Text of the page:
places on the body where no direct contact had occurred. Local newspapers also reported
stings in other swimmers, with similar outcomes and in a few cases the victims had
strong reactions that demanded medical attention (Aftonbladet, 2018).
Medusa size distributions
Our size distribution data were limited to two points in time, not including the time
of medusa release or the time of disappearance. This restrained our ability to assess the
growth rate. The data we obtained on the Gonionemus sp. population indicated slight
growth over the 16-day period between sampling dates (p< 0.001, Fig. 4). At the initial
time point, the mean diameter was 9.8 ± 2.7 mm. A total of 16 days later, at the second time
point, the mean size was 11 ± 1.8 mm suggesting an average growth rate of 0.08 mm
Detailed medusa and nematocyst morphology
Gonionemus sp. possesses a well-developed transparent velum (inward projecting rim
of tissue; Figs. 2A–2D). Four narrow radial canals form a noticeable cross centrally inside
the subumbrella cavity (Figs. 2B and 2C). The stomach with connecting manubrium
(tube-like projection with the mouth) is centrally attached to the cross-region of the
radial canals (Figs. 2B–2D). The gonads are arranged along most of the length of the radial
canals (Figs. 2A,2B and 2D). Mature female gonads are light yellow-brown; each gonad is
folded into six to eight broad bulbs (Fig. 2A;Figs. S5A–S5D). In the folds between the
gonad-bulbs, pores are present, from which eggs are ejected. The male gonads are darker
brownish-red and each folded into 9–13 smaller bulbs (Figs. 2B and 2D;Figs. S6A–S6D).
As the gonads mature, more and larger gonad-bulbs are developed.
Around 45–58 slender tentacles are attached to the subumbrella rim close to the ring
canal, which surrounds the bell close to the velum (Figs. 2A–2G). Contracted tentacles
are stubby (Fig. 2D) and are less than half the length of extended tentacles (Figs. 2F and 2G).
Close to or at a short distance from the tentacle tip, a small bending is present on each
tentacle, caused by the presence of an adhesive pad (Figs. 2D,2F and 2G). The adhesive pad
is located to one side of the tentacle and causes the tentacle to bend, thus pointing outward
(Figs. 2A,2F and 2G, detailed view in Fig. 3A–3C). One or two statocysts are present between
each tentacle pair (Fig. 2E;Fig. S2F).
The gracile tentacles are in their mid-region black colored along most of their length
(Figs. 3A–3C) and are armed with ring-shaped nematocyst batteries. Batteries with closely
packed nematocysts form rings around the tentacle (Fig. 3A). Small patches of nematocysts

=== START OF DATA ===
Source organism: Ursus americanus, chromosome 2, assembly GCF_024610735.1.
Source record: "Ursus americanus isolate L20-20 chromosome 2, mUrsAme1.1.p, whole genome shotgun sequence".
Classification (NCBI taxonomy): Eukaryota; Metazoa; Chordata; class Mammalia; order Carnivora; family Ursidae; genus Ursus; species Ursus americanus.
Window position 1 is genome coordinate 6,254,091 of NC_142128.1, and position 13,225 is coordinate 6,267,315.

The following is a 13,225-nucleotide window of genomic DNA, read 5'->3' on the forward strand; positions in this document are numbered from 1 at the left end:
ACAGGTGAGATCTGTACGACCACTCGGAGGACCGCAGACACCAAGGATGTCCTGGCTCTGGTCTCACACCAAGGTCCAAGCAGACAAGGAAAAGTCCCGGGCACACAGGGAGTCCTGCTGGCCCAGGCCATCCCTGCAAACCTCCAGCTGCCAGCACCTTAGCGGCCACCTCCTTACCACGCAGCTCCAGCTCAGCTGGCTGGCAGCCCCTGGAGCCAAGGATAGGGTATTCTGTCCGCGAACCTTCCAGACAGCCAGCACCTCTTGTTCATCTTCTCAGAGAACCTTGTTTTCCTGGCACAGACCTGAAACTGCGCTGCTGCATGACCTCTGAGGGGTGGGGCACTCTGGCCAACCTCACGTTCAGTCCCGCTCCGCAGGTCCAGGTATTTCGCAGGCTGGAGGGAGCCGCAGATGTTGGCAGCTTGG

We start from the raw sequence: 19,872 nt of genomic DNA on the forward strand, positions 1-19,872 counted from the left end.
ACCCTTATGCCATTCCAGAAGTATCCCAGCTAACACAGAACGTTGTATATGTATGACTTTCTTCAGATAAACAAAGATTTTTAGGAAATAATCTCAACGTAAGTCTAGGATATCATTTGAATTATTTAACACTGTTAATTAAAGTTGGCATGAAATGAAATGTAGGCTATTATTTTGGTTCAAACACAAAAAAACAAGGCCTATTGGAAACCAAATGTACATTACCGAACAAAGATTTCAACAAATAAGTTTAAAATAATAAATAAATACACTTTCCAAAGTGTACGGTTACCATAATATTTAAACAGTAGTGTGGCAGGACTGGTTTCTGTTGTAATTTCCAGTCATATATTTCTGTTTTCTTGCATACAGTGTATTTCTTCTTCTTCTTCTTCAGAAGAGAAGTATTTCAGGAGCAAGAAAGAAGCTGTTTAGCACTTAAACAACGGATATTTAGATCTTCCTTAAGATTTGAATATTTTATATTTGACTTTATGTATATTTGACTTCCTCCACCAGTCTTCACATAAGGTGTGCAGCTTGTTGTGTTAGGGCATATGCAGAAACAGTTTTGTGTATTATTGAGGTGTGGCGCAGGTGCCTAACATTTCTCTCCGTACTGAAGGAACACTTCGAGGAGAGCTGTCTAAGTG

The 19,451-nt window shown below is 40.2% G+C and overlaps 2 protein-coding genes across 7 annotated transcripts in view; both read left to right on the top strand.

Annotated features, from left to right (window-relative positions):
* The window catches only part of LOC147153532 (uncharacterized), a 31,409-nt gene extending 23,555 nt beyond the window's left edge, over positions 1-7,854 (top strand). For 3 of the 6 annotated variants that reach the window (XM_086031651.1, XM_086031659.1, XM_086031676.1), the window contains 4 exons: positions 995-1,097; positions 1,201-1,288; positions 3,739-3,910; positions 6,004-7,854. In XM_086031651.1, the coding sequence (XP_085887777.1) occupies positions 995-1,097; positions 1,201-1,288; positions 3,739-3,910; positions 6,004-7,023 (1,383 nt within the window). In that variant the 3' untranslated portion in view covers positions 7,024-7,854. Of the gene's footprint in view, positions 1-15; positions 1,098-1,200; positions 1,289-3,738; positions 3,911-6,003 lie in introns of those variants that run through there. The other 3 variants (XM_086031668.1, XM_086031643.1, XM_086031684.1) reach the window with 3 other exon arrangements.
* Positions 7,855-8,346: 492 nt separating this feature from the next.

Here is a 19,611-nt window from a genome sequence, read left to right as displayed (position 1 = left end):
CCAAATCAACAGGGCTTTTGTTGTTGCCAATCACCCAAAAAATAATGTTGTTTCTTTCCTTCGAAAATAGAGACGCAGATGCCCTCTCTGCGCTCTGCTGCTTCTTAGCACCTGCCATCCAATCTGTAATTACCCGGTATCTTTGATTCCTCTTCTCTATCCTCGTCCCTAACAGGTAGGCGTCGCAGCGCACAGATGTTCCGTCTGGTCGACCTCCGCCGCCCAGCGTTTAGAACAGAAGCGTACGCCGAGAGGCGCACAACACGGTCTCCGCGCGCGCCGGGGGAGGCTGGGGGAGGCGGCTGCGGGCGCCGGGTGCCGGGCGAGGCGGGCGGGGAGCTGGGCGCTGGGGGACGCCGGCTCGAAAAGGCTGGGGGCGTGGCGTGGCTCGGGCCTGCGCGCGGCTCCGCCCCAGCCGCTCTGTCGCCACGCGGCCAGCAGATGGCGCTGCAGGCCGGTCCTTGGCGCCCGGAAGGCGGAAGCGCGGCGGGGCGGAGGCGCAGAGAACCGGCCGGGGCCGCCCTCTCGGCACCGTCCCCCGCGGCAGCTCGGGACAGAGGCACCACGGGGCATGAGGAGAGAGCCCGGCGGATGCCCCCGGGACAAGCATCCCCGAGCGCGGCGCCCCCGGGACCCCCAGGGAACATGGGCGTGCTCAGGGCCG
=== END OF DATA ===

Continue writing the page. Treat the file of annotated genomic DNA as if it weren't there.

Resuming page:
Govindarajan et al. (2019), PeerJ, DOI 10.7717/peerj.6883 7/18
Figure 3 Gonionemus sp. Micromorphology of tentacles and nematocysts. (A–C) Tentacle parts with
nematocyst batteries and adhesive pads. Note dark pigmented mid-line in tentacles, yellow-reddish
pigments in batteries and around adhesive pad. (Inset B) LM. Euryteles, note shaft and tubule. (D–K)
LMs. Tentacle nematocysts. Undischarged and discharged microbasic euryteles and small microbasic
b-mastigophores. Note shaft, tubule, lid and apical capsule opening (). (E) Microbasic eurytele with
broad, rod-shaped shaft, pointed apically and microbasic b-mastigophore with slightly bent, narrow
shaft, following the convex capsule side. (F and G) Microbasic b-mastigophores. Note shaft and tubule
pattern. (H–J, inset) Discharged microbasic euryteles. Notebroad shaft with spined distal swelling, rounded
lid, difference in diameter of shaft and distal tubule. (J) Note spine pattern on distal tubule. (I and K)
Microbasic b-mastigophores. Narrow shaft with unclear spine-pattern. Abbreviations: marks apical
capsule opening; ap, adhesive pad;b,b-mast, microbasic b-mastigophore; dt, distal tubule; eu, eurytele;
l, lid; nb, nematocyst battery; sh, shaft; sp, spines; tu, tubule. Photo credits: Carina Östman.
Govindarajan et al. (2019), PeerJ, DOI 10.7717/peerj.6883 8/18
are scattered between the nematocyst rings, most clearly visible on the black pigmented
mid-streak of a tentacle (Figs. 3A and 3B).Towardthetentaclebasesthenematocystbatteries
are less dense, sometimes spiral-formed or missing (Figs. S1B and S2D). A yellow pigmented
streak is prominent at each tentacle base seen in dorsal view (Fig. 2E;Fig. S2A).
The yellow streak is less obvious on the tentacle bases seen in oral view (Figs. S2D and S2E).
Two nematocyst types, microbasic euryteles, and microbasic b-mastigophores, are
present in the nematocyst batteries around the tentacles (Figs. 3D–3K). The euryteles are
larger and by far the more abundant. Some small microbasic b-mastigophores were loosely
scattered among the euryteles. Euryteles are also densely present at the tentacle bases
and close to the ring-canal (Figs. S2B and S3). At the manubrial undulating rim euryteles
were abundant but loosely scattered on the remaining manubrium (Figs. S4E and S4F).
The capsules of both euryteles and the b-mastigophores are broad, rounded basally
and slightly narrower apically (Fig. 3E). The inverted eurytele shaft is broad, rod-shaped
with pointed apical tip. The pattern of the shaft is caused by its long, inverted spines,
all pointing toward the apical capsule opening with its lid. The inverted tubule makes
slightly oblique coils to the long capsule axis and almost ﬁlls the whole capsule, except for